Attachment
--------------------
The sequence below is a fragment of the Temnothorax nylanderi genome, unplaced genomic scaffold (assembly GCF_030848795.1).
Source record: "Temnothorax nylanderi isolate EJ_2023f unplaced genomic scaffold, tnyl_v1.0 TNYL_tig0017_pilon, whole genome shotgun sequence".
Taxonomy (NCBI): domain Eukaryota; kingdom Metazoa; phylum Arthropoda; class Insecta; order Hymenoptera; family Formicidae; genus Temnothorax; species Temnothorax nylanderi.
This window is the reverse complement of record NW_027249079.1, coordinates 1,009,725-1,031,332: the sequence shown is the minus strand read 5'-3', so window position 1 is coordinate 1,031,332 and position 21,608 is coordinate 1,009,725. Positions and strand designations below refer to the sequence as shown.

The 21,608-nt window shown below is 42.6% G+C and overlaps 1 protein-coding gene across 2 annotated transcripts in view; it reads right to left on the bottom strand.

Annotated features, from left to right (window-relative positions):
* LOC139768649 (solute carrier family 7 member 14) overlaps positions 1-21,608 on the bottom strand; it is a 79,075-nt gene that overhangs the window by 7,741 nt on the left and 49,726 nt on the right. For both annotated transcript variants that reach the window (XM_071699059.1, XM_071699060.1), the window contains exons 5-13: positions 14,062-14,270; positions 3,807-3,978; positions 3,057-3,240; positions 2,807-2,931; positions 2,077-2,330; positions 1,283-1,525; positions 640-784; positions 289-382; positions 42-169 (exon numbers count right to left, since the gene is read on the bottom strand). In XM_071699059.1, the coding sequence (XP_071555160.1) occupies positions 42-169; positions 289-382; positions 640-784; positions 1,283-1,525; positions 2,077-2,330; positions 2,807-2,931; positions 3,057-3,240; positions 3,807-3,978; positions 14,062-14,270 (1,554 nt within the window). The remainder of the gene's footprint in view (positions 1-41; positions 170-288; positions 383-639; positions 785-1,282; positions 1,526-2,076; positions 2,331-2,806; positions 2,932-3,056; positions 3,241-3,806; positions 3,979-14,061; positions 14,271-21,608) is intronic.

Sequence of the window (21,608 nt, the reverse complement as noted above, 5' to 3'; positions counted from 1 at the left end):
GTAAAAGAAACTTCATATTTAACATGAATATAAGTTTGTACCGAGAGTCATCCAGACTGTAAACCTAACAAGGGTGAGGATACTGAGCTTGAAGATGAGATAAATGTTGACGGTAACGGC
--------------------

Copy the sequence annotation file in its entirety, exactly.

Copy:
The sequence below is a fragment of the Temnothorax nylanderi genome, unplaced genomic scaffold (assembly GCF_030848795.1).
Source record: "Temnothorax nylanderi isolate EJ_2023f unplaced genomic scaffold, tnyl_v1.0 TNYL_tig0017_pilon, whole genome shotgun sequence".
Taxonomy (NCBI): domain Eukaryota; kingdom Metazoa; phylum Arthropoda; class Insecta; order Hymenoptera; family Formicidae; genus Temnothorax; species Temnothorax nylanderi.
This window is the reverse complement of record NW_027249079.1, coordinates 1,009,725-1,031,332: the sequence shown is the minus strand read 5'-3', so window position 1 is coordinate 1,031,332 and position 21,608 is coordinate 1,009,725. Positions and strand designations below refer to the sequence as shown.

The 21,608-nt window shown below is 42.6% G+C and overlaps 1 protein-coding gene across 2 annotated transcripts in view; it reads right to left on the bottom strand.

Annotated features, from left to right (window-relative positions):
* LOC139768649 (solute carrier family 7 member 14) overlaps positions 1-21,608 on the bottom strand; it is a 79,075-nt gene that overhangs the window by 7,741 nt on the left and 49,726 nt on the right. For both annotated transcript variants that reach the window (XM_071699059.1, XM_071699060.1), the window contains exons 5-13: positions 14,062-14,270; positions 3,807-3,978; positions 3,057-3,240; positions 2,807-2,931; positions 2,077-2,330; positions 1,283-1,525; positions 640-784; positions 289-382; positions 42-169 (exon numbers count right to left, since the gene is read on the bottom strand). In XM_071699059.1, the coding sequence (XP_071555160.1) occupies positions 42-169; positions 289-382; positions 640-784; positions 1,283-1,525; positions 2,077-2,330; positions 2,807-2,931; positions 3,057-3,240; positions 3,807-3,978; positions 14,062-14,270 (1,554 nt within the window). The remainder of the gene's footprint in view (positions 1-41; positions 170-288; positions 383-639; positions 785-1,282; positions 1,526-2,076; positions 2,331-2,806; positions 2,932-3,056; positions 3,241-3,806; positions 3,979-14,061; positions 14,271-21,608) is intronic.

Sequence of the window (21,608 nt, the reverse complement as noted above, 5' to 3'; positions counted from 1 at the left end):
GTAAAAGAAACTTCATATTTAACATGAATATAAGTTTGTACCGAGAGTCATCCAGACTGTAAACCTAACAAGGGTGAGGATACTGAGCTTGAAGATGAGATAAATGTTGACGGTAACGGC